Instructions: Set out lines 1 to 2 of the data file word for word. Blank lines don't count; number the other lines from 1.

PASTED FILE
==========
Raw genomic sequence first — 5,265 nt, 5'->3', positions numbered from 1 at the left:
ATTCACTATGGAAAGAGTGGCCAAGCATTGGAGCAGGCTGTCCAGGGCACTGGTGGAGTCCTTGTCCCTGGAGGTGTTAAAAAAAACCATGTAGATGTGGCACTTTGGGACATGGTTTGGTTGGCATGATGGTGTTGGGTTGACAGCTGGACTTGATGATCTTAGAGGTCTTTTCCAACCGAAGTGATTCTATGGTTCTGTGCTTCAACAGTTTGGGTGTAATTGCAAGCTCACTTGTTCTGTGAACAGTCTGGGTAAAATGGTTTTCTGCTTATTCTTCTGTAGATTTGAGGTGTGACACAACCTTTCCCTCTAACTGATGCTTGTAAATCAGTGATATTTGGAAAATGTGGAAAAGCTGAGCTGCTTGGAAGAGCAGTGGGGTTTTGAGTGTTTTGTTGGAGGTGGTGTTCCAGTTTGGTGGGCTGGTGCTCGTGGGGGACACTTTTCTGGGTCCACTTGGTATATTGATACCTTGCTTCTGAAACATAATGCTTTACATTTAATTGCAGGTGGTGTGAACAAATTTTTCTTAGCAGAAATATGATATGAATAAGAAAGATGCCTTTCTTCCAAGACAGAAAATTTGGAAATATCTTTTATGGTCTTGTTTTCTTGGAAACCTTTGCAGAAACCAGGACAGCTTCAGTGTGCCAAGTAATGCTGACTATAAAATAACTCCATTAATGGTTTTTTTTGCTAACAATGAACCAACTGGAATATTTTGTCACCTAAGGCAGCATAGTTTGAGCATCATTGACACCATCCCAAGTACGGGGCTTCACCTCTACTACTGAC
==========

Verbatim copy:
Raw genomic sequence first — 5,265 nt, 5'->3', positions numbered from 1 at the left:
ATTCACTATGGAAAGAGTGGCCAAGCATTGGAGCAGGCTGTCCAGGGCACTGGTGGAGTCCTTGTCCCTGGAGGTGTTAAAAAAAACCATGTAGATGTGGCACTTTGGGACATGGTTTGGTTGGCATGATGGTGTTGGGTTGACAGCTGGACTTGATGATCTTAGAGGTCTTTTCCAACCGAAGTGATTCTATGGTTCTGTGCTTCAACAGTTTGGGTGTAATTGCAAGCTCACTTGTTCTGTGAACAGTCTGGGTAAAATGGTTTTCTGCTTATTCTTCTGTAGATTTGAGGTGTGACACAACCTTTCCCTCTAACTGATGCTTGTAAATCAGTGATATTTGGAAAATGTGGAAAAGCTGAGCTGCTTGGAAGAGCAGTGGGGTTTTGAGTGTTTTGTTGGAGGTGGTGTTCCAGTTTGGTGGGCTGGTGCTCGTGGGGGACACTTTTCTGGGTCCACTTGGTATATTGATACCTTGCTTCTGAAACATAATGCTTTACATTTAATTGCAGGTGGTGTGAACAAATTTTTCTTAGCAGAAATATGATATGAATAAGAAAGATGCCTTTCTTCCAAGACAGAAAATTTGGAAATATCTTTTATGGTCTTGTTTTCTTGGAAACCTTTGCAGAAACCAGGACAGCTTCAGTGTGCCAAGTAATGCTGACTATAAAATAACTCCATTAATGGTTTTTTTTGCTAACAATGAACCAACTGGAATATTTTGTCACCTAAGGCAGCATAGTTTGAGCATCATTGACACCATCCCAAGTACGGGGCTTCACCTCTACTACTGAC